Mohamed Nazri Abdul Aziz

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Yang Berhormat Dato' Seri
Mohamed Nazri Abdul Aziz
MP
Datuk Seri Nazri Aziz.png
Datuk Seri Nazri Aziz interviewed during a press conference.
Minister of Tourism and Culture
Assumed office
16 May 2013
Preceded by Ng Yen Yen (Tourism portfolio)
Rais Yatim (Culture portfolio)
Member of Parliament for Padang Rengas, Perak
Assumed office
2004
Preceded by New constituency
Minister in the Prime Minister Department
Law & Parliamentary Affairs
In office
27 March 2004 – 15 May 2013
Succeeded by Nancy Shukri
Malaysian Minister of Entrepreneur Development
In office
15 December 1999 – 26 March 2004
Preceded by Mustapa Mohamed
Succeeded by Mohamed Khaled Nordin (as Minister of Entrepreneur and Co-operative Development)
Personal details
Born Mohamed Nazri bin Abdul Aziz
(1954-05-15) 15 May 1954 (age 63)
Perak, Federation of Malaya (now Malaysia)
Citizenship Malaysian
Political party United Malays National Organisation
Other political
affiliations
Barisan Nasional
Spouse(s) Haflin Saiful
Relations Nora Danish (daughter-in-law)
Children Mohamad Nedim Nazri
Alma mater Malay College Kuala Kangsar
Occupation Politician
Profession Lawyer

Dato' Seri Mohamed Nazri bin Abdul Aziz (born 15 May 1954) is a Malaysian politician from the United Malays National Organisation (UMNO) in the ruling Barisan Nasional (BN) coalition. Nazri presently is the Member of the Parliament of Malaysia for the Padang Rengas constituency in Perak, representing UMNO.[1] He is also the incumbent Minister of Tourism and Culture.

Nazri is an alumnus of Malay College Kuala Kangsar.

Political career[edit]

Nazri was originally the Minister in the Prime Minister's Department in charge of legal affairs and judicial reform since 2004. After the 2008 general election, which saw the ruling Barisan Nasional coalition's majority in Parliament significantly reduced, the then Prime Minister Tun Abdullah Ahmad Badawi reshuffled his Cabinet and gave Nazri's legal affairs portfolio to Zaid Ibrahim but only lasted for 6 months when Zaid resigned in September 2008.[2][3] He was the Minister in the Prime Minister's Department in charge of law and parliamentary affairs as of 2008.[4]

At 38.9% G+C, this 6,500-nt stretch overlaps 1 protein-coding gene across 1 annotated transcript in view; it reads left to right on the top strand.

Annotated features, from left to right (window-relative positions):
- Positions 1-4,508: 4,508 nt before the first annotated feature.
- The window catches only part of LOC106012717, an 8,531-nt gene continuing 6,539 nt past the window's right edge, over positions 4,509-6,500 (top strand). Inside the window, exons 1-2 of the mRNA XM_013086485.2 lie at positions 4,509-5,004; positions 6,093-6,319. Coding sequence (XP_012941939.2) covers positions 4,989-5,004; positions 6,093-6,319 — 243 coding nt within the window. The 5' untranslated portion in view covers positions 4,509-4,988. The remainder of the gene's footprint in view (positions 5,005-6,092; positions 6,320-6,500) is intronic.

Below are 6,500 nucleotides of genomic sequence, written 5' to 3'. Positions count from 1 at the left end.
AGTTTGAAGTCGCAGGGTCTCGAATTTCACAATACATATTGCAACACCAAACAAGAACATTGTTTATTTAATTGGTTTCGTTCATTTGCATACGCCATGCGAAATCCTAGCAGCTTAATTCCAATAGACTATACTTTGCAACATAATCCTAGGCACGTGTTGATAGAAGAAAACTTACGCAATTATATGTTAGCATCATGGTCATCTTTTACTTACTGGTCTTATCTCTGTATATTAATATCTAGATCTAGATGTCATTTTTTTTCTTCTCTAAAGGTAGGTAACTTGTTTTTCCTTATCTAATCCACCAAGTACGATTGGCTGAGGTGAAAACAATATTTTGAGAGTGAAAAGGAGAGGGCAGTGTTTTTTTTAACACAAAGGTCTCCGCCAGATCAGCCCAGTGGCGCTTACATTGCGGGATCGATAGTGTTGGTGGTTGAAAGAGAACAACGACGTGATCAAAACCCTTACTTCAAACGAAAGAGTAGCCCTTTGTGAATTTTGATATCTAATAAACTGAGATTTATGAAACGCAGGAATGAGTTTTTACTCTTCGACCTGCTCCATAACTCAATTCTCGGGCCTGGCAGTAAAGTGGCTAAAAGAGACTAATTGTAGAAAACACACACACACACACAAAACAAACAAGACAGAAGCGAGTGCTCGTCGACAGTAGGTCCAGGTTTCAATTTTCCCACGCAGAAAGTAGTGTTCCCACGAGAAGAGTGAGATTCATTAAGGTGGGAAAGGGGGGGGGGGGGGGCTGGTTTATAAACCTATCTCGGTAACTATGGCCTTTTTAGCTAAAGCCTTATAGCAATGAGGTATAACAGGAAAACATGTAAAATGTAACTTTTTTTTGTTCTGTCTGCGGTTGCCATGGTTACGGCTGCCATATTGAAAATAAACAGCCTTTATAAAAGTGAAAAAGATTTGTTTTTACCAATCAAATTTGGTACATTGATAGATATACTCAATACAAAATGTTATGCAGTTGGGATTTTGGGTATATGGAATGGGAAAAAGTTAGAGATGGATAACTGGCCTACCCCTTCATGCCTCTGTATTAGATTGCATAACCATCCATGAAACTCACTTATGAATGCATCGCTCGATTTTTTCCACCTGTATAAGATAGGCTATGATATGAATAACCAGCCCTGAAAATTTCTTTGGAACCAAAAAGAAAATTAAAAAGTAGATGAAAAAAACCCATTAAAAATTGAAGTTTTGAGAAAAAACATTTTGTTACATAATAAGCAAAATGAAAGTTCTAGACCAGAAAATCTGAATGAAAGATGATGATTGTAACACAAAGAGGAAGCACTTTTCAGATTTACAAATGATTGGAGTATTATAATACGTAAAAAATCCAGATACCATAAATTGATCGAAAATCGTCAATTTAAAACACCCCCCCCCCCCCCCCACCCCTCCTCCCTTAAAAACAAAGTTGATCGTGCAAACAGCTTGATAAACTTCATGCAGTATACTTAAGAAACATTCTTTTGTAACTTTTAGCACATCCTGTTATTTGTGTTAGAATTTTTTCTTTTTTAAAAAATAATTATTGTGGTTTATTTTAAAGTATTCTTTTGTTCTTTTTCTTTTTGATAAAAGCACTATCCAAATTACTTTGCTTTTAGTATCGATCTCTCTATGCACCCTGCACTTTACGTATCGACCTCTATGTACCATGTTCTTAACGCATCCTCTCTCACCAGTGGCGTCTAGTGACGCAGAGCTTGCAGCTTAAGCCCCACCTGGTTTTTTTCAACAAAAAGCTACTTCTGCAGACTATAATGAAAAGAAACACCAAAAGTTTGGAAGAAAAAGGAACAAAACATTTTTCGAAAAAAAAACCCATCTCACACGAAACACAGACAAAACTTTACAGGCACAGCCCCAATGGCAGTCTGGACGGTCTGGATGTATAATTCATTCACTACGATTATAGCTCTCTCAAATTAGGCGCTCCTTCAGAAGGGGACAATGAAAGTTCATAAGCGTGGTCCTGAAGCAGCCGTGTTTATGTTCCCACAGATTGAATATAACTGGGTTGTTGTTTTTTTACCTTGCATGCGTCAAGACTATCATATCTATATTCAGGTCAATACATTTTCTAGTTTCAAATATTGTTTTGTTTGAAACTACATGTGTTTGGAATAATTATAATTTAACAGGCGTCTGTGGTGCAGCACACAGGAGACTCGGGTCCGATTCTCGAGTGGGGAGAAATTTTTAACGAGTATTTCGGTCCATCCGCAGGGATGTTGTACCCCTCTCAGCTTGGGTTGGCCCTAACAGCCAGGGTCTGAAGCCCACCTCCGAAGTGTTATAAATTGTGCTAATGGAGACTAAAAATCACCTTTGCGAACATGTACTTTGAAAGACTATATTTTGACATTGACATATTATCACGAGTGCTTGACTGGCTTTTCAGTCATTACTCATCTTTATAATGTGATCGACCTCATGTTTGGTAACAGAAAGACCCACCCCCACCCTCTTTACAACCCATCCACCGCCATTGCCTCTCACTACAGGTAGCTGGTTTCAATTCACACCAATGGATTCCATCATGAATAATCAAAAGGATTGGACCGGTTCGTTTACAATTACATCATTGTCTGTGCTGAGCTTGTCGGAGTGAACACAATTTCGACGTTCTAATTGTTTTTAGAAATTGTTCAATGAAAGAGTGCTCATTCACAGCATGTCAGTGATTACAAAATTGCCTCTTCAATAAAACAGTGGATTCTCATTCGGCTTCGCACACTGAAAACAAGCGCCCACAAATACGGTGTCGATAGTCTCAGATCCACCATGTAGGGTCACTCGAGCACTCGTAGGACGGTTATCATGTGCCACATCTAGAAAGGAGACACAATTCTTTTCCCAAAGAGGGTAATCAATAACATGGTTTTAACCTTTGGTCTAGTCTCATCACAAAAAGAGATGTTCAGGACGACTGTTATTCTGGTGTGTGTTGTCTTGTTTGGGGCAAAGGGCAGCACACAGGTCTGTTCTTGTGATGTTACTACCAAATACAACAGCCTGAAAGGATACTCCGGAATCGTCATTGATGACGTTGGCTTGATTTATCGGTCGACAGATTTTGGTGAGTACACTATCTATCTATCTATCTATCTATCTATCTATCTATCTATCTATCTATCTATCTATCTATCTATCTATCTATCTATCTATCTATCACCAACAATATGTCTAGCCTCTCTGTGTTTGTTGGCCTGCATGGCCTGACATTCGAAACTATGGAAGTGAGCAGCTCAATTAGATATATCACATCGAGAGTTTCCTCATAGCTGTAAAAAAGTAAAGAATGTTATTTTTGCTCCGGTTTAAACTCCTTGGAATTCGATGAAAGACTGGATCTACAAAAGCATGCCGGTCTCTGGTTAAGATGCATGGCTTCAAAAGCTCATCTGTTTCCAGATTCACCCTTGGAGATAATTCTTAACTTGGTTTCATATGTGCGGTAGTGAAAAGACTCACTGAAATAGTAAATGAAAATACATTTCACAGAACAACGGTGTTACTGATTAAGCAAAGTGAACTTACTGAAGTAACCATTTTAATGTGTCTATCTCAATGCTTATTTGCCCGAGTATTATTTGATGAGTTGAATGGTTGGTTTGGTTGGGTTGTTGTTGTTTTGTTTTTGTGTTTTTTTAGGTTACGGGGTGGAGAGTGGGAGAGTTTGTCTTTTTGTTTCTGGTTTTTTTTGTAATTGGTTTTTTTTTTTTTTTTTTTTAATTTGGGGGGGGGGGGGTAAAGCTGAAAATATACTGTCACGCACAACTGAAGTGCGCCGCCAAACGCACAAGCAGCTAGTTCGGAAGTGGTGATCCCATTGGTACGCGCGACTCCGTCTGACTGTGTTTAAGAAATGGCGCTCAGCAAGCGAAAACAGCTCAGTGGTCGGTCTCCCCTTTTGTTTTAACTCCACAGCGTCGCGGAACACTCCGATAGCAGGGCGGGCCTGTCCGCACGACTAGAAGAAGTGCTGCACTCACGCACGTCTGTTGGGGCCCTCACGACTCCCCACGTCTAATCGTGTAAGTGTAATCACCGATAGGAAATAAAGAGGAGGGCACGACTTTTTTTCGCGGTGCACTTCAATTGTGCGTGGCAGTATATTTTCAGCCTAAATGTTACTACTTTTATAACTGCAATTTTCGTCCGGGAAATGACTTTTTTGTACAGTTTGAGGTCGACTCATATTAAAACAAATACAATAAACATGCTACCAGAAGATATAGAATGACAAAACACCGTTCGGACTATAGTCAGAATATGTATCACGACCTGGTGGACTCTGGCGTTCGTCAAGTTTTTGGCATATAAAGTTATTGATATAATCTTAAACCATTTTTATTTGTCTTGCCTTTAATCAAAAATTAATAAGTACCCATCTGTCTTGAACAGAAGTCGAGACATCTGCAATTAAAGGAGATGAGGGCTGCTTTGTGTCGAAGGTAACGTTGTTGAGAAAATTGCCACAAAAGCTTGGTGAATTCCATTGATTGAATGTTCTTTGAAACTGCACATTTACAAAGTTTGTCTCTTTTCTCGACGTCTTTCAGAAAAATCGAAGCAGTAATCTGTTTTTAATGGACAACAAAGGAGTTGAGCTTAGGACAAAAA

Controversy and criticism[edit]

Racism allegation[edit]

In June 2005, Nazri caused controversy when he shouted the phrase "racist" (or variants of it) 28 times in Parliament. A request by opposition Democratic Action Party (DAP) lawmaker Fong Po Kuan for Nazri to take back his comments went unheeded. The incident occurred during a debate on the Malaysian Medical Council's derecognition of Crimea State Medical University (CSMU) medical degrees; most Malaysian students sent to study there were of Indian extraction. Nazri has since used the phrase "bloody racist" on Tun Dr. Mahathir because the latter supports a controversial government programme that allegedly indoctrinates racist sentiments in civil servants and public university students.[5] Opposition Member of Parliament Karpal Singh said Nazri had misled Parliament when he said judges involved in the 1988 Judicial crisis were not sacked but were asked to take early retirement.[6] Former Prime Minister Tun Dr. Mahathir Mohamad also refuted Nazri's suggestion saying Tun Salleh Abas and two of the five other judges involved in the 1988 judicial crisis had not been dismissed but were asked to retire early. He said Salleh Abas was sacked as Lord President but obtained a pension on grounds of compassion.[7]

Defender of high-profile politician[edit]

In 2006, he been called the hatchetman of Abdullah Ahmad Badawi, then Prime Minister of Malaysia, by former Prime Minister Mahathir Mohamad, for defending Abdullah in Mahathir's ongoing criticisms against the government.[8] In 2009, photos surfaced of a woman and a man rumoured to be Nazri in a compromising position but several politicians who were close to him said the man in the pictures is not him.[9] In September 2010, he came out openly in the defence of Prime Minister Najib's 1Malaysia policy, saying that he is a Malaysian first and a Malay next. This is in complete opposition to that expressed by the Deputy Prime Minister, Muhyiddin Yassin, who has time and again reiterated that he is Malay first and Malaysian second.[8]

High tourism tax fee plans[edit]